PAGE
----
By Amy Silverman
By Olivia LaVecchia
By Monica Alonzo and Stephen Lemons
By Chris Parker
By Michael Lacey
By Weston Phippen
Delinquent reporting: I wanted to respond to your article commenting on our education programs ("Learning Disorder," Amy Silverman, December 13).
Given the negative tone of your article, it is important to note the great improvements that have been made in education programs. While this process began with the Johnson v. Upchurch federal consent decree, many classroom enhancements were implemented after the consent decree process was completed.
Those enhancements include a computer network and educational software in each classroom, greatly improved printed materials, and a number of new programs.
In addition, the Arizona Department of Juvenile Corrections has been blessed by a decrease in the number of youth who are being sent to our facilities. This number has fallen about 7 percent, from 1,020 in 1995 to 953 in 2000. We have been able to sustain teacher-to-student ratios that create an effective learning environment.
As you point out in your article, we have a tremendous challenge in providing relevant basic literacy education to students who often are behind their peers by at least two grade levels.
It's important to note, too, that 91 percent of these youth were not enrolled in school when they were sent to this department. They either dropped out of school, had serious school truancy histories, or were expelled. Given that the juvenile courts mandate lengths of stay that end up averaging slightly more than seven months, the window of time available to affect educational growth is limited. Nonetheless, the department places great emphasis on improving basic educational skills.
ADJC will continue to make education a central priority for all youth under its jurisdiction. The success of this policy is demonstrated by the fact that 341 youth -- about a third of the juveniles who went through ADJC secure facilities last year - earned a General Educational Development Diploma (GED) or an Eighth-Grade Certificate. The others earned credits they could apply toward a high school diploma. Another 181 youth took community college-level courses through ADJC after earning a GED.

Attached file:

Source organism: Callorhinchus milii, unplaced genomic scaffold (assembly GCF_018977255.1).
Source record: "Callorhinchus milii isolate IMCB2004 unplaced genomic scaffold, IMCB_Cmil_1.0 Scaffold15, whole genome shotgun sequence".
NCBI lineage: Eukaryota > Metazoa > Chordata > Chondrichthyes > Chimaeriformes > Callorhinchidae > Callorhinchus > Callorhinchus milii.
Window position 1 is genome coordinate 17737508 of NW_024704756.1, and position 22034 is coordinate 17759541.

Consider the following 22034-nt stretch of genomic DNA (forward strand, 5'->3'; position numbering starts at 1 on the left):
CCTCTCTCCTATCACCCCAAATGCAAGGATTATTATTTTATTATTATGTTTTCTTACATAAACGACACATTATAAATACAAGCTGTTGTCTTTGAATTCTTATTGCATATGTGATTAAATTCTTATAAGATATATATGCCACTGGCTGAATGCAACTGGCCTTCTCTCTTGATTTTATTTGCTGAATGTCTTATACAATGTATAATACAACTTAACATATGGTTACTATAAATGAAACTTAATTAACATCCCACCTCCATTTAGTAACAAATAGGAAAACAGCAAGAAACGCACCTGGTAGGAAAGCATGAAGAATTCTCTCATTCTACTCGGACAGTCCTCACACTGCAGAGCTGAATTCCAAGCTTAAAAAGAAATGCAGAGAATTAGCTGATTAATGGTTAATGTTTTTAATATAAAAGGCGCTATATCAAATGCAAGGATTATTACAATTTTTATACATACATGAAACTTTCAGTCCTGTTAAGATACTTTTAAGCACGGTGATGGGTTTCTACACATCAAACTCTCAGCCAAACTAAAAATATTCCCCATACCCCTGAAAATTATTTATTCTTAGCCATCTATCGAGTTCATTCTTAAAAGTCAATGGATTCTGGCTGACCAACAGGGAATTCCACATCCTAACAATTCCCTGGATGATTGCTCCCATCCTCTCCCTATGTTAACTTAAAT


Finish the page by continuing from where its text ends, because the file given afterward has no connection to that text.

This is a strong picture of success, given the population being served, but our improvement efforts continue. This department is working with public schools across the state to make it easier for these juveniles to move back into the public educational mainstream upon their release. We continue to face obstacles. Frequently, youth leave secure facilities in midyear, which creates challenges for school districts. In other cases, these youth created discipline problems in the past, which is an issue of concern for local school districts.
Your article also noted that the department's teachers currently are ineligible for the pay raises provided other school districts through Proposition 301, and that the department is not receiving Students First funding for facility improvements.
Now, Governor Jane Dee Hull is reviewing legislation that will provide department teachers with the same pay raises provided other teachers through Proposition 301. In addition, the efforts that helped to secure the Proposition 301 funding will support the Department's efforts to secure funding for capital improvements through Students First.
Finally, you correctly note that there is confusion surrounding Title 15, the portion of state statutes governing education. This department continues to work to clarify these issues, and plans to submit suggested improvements for the 2003 legislative session.
Public Information Officer
Arizona Department of Juvenile Corrections
From Russia with love: I read your article on adoption, the story of Jamie Moore ("For the Love of Jamie," Amy Silverman, December 6). While my heart goes out to the family, this is not the norm. My husband and I just recently completed an adoption from Russia. We have a beautiful little boy.
Please do a story on adoption from the other view. There are many families in the Phoenix area who have completed international adoptions without these problems. The road to adoption is pretty bumpy for all at times, but I hope you would tell a happy ending also.
Linda and Frank Peterson
Cardinals at BOB: You go, girl ("Vanishing Act," Kristi H. Dempsey, December 13)! Makes (too much) sense to me. That's why I'm skeptical whether our community "leaders" would ever be able to cooperate, compromise and set aside all their egos and selfish, puerile interests to put it together. Too many kids in the sandbox.